Catherine Kilfedder, head of wellbeing at BT, adds: “Winter wellbeing promotions should look and feel part of a wider long-term wellbeing strategy rather than isolated initiatives.”
For instance, BT’s wellness approach incorporates a ‘Winter Wellness’ scheme, which it drives with a strong family angle to encourage staff to make lifestyle choices, such as healthy eating. It also promotes the use of hand-sanitising gel to reduce the spread of germs, which it did this year by installing hand-hygiene units in offices.
Winter is an important time of year to target employees’ health, especially in light of festive indulgences and the colder weather. But winter wellbeing promotions do not have to solely focus on illness prevention. “Perhaps a few ‘nicer’ elements such as spas could be offered alongside things such as day surgeries and help stopping smoking,” says Aon’s Patel.
Although winter wellbeing promotions are key to improving both employee health and motivation, employers need to integrate the promotion into a year-round programme, utilise thorough communication, and be sure employees have an appetite for what they are offering.
Viewpoint: Encourage physical and mental winter exercise
As the leaves begin to turn, the last of the outdoor fitness training sessions disappear alongside daylight.
It is much easier to leave an exercise programme for staff until the New Year begins, when there is ahint of a spring ahead and perhapsfor some the motivation of a marathon or a ski trip. But the lead-up to winter can be a great chance to trysomething new: set some new targets and begin a new challenge other than the usual swim the channel and climb Everest at the gym.
Exercise can take many forms but rarely includes a big focus on stretching and mindfulness, which is a shame, because such activities are shown to have a major effect upon long-term health and resilience. Plus they can be done in a nice warm room.
Perhaps employers could consider giving the bike and the treadmill a little less attention and start to increase the flexibility of their employees’ minds and bodies. Classes such as yoga and pilates are a great start, or for the more adventurous Bikram hot yoga or power yoga, both of which will give staff a great workout.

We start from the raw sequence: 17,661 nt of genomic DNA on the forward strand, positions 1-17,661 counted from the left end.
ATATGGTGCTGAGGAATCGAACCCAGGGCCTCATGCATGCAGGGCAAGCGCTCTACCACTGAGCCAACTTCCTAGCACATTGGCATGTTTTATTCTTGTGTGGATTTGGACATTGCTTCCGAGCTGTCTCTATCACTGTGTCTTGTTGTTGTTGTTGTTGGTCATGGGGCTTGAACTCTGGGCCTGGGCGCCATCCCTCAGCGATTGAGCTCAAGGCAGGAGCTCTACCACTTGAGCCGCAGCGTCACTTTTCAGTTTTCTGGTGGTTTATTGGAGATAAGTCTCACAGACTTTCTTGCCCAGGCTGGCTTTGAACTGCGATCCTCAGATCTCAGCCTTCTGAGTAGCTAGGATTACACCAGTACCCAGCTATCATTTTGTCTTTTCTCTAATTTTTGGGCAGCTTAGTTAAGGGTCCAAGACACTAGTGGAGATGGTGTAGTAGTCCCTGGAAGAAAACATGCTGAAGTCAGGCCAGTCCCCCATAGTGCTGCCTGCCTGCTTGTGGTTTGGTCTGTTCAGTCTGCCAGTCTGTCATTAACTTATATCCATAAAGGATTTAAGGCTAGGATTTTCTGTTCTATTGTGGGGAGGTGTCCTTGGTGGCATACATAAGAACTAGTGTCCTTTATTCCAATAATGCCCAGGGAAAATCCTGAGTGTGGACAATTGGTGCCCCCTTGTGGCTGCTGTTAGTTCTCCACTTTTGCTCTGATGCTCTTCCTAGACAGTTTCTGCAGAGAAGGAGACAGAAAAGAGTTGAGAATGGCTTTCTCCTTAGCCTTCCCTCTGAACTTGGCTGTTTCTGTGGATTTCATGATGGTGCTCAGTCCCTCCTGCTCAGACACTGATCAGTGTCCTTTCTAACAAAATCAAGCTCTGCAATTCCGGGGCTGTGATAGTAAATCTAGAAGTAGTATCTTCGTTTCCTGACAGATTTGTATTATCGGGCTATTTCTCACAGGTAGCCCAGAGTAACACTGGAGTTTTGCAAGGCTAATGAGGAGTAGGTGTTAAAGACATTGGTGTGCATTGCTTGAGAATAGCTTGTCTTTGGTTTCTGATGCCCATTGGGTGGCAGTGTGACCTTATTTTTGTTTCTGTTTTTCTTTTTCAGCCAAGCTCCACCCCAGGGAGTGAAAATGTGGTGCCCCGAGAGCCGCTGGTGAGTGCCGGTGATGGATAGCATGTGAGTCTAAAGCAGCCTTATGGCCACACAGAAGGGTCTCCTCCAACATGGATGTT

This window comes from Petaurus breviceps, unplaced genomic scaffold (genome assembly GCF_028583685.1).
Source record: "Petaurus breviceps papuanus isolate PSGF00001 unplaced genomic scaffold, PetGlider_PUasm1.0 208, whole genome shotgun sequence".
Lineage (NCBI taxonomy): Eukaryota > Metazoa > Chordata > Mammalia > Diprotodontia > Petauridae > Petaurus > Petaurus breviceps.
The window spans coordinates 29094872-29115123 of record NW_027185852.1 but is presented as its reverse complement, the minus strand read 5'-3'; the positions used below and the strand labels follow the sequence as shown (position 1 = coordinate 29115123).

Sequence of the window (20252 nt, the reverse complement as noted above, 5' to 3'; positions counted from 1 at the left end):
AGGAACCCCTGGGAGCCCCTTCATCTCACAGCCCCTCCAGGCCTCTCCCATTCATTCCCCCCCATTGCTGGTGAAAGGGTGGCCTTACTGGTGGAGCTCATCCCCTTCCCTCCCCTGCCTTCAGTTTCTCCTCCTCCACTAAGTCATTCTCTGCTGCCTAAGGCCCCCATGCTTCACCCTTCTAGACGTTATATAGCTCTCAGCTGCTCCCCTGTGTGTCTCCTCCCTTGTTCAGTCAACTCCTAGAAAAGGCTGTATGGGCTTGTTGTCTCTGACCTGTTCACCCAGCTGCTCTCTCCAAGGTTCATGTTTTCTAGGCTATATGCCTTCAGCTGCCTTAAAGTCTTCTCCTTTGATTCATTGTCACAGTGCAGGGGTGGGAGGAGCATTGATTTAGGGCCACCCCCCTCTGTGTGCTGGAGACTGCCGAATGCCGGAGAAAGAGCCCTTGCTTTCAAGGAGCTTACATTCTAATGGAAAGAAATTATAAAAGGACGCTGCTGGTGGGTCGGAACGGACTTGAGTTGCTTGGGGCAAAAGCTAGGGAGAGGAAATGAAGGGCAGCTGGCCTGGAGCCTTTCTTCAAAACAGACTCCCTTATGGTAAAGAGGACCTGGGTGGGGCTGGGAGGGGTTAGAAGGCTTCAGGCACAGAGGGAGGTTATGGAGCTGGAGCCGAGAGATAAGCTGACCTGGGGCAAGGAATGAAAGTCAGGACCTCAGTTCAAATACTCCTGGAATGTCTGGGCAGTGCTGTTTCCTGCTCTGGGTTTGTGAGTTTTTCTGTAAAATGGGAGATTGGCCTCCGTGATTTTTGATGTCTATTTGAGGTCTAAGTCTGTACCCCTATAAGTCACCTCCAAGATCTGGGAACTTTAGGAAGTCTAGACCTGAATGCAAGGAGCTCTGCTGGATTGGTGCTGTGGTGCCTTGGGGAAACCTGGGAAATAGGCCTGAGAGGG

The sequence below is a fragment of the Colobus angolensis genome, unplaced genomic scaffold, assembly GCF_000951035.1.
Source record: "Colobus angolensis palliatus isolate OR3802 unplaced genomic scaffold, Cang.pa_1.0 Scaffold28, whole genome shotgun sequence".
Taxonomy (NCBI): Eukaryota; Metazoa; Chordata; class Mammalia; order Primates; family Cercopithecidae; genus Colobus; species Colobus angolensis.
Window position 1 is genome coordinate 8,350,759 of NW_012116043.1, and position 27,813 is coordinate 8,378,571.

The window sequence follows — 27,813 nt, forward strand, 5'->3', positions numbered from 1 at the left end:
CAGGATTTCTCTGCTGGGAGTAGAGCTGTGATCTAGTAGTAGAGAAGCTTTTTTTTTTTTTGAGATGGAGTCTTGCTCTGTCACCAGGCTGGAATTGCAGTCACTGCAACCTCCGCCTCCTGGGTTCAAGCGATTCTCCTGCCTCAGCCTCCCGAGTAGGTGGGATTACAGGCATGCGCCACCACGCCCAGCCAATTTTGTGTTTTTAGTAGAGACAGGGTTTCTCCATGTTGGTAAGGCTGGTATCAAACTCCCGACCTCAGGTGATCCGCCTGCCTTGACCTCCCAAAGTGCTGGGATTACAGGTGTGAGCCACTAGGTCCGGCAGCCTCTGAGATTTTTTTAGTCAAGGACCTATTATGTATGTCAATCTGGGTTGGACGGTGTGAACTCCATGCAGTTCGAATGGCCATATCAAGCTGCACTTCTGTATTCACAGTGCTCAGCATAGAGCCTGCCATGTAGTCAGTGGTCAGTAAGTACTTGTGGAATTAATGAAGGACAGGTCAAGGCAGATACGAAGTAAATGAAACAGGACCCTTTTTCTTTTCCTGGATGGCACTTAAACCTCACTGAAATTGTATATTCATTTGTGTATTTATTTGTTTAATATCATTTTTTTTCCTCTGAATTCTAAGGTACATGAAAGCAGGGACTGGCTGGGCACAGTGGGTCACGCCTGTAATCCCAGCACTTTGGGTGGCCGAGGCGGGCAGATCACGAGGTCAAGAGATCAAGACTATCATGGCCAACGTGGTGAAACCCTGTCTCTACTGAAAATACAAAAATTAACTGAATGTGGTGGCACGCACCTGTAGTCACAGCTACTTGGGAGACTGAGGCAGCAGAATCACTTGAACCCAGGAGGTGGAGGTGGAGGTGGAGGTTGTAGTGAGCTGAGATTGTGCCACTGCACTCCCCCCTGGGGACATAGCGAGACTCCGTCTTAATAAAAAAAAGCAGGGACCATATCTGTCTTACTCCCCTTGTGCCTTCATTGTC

For the mind, employers may consider a quirky meditation programme such as encouraging employees to eat just one Malteser for a week, but take at least five minutes to eat it, while focusing on the weight in their hand, the texture in their mouth, and the flavours as it begins to melt. Just see what something as simple as this can do for workers’ state of mind.
John Neal, Sports Business Partnership, Ashridge Executive Education, Hult International Business School
Birmingham Children’s Hospital immunises staff for the winter
Birmingham Children’s Hospital offers its 3,600 employees annual winter flu immunisations. Of those, 2,610 are frontline staff, who are in constant contact with patients. Last year, 90% of them made use of the jab.
The hospital also has a team managing the campaign, as well as 120 voluntary flu champions who are responsible for encouraging colleagues to have the injection.
The immunisation is offered from the end of September through to the end of March each year.
When it comes to communication, the hospital has an annual strapline to illustrate the significance of the flu vaccination. For example, this year’s slogan is: “Twit twoo, don’t get the flu”, while 2014’s was: “Get injected, stay protected.”
In line with this, large models of owls were placed all over Birmingham. These were later sold at an auction and the proceeds donated to the hospital.
James Shanahan, associate service director and head of emergency planning at Birmingham Children’s Hospital, says: “If [an employee] is encouraged to do something by other people [they] work with, it becomes part of [their] culture, which is why we try to make sure employees encourage each other to have the jab.
“The campaign links back to our culture and values of helping people feel better. We are not driven by the target of how many staff we can immunise, but by how much we are helping them and their families in the winter.”